BEND, Ore. - The state of Oregon is facing a $1.7 billion shortfall for the coming biennium, and now lawmakers and the governor's office are hammering out a budget.
Gov. Kate Brown has proposed a number of budget-balancing cuts to mental health and public safety, including cuts to the Oregon State Police and its drug enforcement officers.
The OSP could see 18 drug enforcement officer positions vanish, which would affect many areas of the state, including the Central Oregon Drug Enforcement team.
Deschutes County Sheriff Shane Nelson is speaking out against the cuts, saying they will hinder the efforts to crack down on illegal drugs.
"We'll lose those two positions on the CODE Team," Nelson said. "That's two resources that don't get to be involved in reducing drug crimes in the county, and then assisting in take down drug trafficking organizations, which is huge on putting drug dealers out of business.".
The cuts would also close the OSP crime lab in Pendleton and delay the purchase of 33 new patrol cars until at least 2019.
Bend Police Chief Jim Porter told NewsChannel 21 by email that the cuts would affect law enforcement agencies in Eastern and Central Oregon.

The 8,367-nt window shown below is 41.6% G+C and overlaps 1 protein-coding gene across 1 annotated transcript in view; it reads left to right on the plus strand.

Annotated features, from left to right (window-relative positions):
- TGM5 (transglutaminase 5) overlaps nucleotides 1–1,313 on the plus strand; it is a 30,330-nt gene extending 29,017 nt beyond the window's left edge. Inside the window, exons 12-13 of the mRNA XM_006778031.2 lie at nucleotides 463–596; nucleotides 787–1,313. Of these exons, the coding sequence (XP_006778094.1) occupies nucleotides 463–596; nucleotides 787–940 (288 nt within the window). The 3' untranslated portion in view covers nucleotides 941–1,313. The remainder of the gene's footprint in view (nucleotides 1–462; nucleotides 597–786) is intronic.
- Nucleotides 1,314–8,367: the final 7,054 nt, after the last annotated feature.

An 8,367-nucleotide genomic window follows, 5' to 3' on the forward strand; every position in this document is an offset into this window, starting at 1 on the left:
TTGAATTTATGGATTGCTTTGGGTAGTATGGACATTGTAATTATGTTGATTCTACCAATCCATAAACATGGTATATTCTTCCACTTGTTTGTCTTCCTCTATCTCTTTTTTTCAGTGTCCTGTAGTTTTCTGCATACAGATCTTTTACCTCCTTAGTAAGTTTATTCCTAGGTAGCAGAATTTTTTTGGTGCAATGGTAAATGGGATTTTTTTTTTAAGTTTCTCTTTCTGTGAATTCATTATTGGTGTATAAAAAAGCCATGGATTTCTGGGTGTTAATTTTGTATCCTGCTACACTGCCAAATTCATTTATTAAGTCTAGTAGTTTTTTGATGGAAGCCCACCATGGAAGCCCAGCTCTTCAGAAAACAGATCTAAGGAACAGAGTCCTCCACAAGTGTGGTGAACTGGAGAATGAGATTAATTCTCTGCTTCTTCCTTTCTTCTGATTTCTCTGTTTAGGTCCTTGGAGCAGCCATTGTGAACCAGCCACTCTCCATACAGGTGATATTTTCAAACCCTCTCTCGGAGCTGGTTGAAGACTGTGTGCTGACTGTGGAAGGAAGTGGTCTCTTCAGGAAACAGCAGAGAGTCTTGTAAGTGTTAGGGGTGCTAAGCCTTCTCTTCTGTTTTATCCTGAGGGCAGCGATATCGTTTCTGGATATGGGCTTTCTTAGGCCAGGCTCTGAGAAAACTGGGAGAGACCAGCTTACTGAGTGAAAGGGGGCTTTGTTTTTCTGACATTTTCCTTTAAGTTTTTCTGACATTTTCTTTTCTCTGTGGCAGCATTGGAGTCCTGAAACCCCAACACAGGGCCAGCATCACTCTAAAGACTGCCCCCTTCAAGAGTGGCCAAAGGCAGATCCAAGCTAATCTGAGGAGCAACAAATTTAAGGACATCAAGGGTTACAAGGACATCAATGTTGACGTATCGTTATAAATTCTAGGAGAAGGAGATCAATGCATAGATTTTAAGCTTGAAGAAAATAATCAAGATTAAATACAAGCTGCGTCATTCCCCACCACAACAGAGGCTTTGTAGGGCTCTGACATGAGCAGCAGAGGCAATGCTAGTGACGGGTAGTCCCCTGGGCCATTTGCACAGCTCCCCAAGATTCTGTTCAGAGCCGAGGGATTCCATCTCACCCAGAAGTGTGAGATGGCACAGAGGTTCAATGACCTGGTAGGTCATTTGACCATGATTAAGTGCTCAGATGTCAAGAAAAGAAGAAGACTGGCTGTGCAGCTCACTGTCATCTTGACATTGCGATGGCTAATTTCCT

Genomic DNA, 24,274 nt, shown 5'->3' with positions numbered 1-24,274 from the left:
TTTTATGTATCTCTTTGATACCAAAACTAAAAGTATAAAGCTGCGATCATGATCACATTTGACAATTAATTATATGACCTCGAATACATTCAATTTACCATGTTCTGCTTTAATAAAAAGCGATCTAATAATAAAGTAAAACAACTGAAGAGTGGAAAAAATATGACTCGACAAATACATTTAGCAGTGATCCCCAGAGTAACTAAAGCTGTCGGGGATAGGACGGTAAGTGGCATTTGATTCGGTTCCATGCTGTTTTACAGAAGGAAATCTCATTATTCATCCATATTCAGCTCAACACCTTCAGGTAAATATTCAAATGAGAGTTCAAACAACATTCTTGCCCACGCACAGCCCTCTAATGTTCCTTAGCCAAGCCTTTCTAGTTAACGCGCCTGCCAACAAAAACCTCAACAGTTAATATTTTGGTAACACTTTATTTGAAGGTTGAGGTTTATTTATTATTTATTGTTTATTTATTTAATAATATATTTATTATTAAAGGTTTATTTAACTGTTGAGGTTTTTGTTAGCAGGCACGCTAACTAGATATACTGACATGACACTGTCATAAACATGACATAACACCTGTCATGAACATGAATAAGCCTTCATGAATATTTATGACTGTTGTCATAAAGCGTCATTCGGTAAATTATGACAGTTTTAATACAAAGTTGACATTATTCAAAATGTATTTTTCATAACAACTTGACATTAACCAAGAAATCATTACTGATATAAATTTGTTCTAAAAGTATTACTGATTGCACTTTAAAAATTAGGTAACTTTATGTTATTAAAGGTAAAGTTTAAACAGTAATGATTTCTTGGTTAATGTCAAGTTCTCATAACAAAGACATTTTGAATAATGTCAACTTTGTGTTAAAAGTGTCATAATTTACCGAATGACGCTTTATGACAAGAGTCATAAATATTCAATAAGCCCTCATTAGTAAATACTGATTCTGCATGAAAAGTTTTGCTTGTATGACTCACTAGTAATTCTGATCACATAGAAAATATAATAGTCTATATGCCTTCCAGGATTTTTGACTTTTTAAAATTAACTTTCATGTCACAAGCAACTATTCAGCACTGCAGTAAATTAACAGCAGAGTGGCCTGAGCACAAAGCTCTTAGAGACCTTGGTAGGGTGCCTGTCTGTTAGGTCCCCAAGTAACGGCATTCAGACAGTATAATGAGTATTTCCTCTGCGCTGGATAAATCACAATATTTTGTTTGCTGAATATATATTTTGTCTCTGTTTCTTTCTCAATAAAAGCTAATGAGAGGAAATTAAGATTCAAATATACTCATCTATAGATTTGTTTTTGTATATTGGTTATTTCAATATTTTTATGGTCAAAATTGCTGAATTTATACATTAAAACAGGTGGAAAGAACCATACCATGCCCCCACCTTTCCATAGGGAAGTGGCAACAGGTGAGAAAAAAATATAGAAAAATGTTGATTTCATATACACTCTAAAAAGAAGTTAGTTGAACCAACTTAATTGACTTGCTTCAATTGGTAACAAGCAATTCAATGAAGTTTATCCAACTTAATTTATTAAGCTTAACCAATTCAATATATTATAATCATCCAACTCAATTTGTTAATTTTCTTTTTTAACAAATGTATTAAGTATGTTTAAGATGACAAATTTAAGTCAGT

"The Oregon State Police detectives assigned to the regional narcotics investigations teams are critical to the success of interception of heroin and other opiates before they make it to those who have become addicted," Porter wrote.
He said his officers have responded to seven overdoses involving opiates or heroin in the past year.
Porter said if those OSP detectives are eliminated it could increase the amount of heroin and other opiates available to those with addictions, which could result in more deaths from overdoses.
Both the sheriff's office and Bend police say the investment for the CODE Team has shown results.
In 2015, the CODE Team seized 17 firearms. Last year, the number of guns confiscated jumped to over 50.
Since the legalization of recreational marijuana, the CODE Team has seized over 8,000 plants from illegal grows.
Gov. Brown has proposed more funding to help with the backlog on rape kits that need to be tested.
But many tough decisions lie ahead at a time when the state must balance its budget but also provide public safety.